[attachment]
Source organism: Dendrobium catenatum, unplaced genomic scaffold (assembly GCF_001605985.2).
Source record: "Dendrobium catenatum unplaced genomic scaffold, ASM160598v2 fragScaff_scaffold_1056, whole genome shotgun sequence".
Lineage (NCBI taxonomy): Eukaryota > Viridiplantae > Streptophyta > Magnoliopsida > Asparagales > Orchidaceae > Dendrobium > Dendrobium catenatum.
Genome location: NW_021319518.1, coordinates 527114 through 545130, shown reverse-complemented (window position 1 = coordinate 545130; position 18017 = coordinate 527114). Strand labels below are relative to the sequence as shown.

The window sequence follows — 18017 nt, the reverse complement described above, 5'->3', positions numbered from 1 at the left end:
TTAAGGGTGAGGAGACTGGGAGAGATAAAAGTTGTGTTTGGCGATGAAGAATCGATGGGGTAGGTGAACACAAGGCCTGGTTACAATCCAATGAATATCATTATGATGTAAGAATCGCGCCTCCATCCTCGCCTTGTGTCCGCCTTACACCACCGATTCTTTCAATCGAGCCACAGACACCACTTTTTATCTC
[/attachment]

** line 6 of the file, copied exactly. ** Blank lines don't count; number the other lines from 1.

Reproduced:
TTAAGGGTGAGGAGACTGGGAGAGATAAAAGTTGTGTTTGGCGATGAAGAATCGATGGGGTAGGTGAACACAAGGCCTGGTTACAATCCAATGAATATCATTATGATGTAAGAATCGCGCCTCCATCCTCGCCTTGTGTCCGCCTTACACCACCGATTCTTTCAATCGAGCCACAGACACCACTTTTTATCTC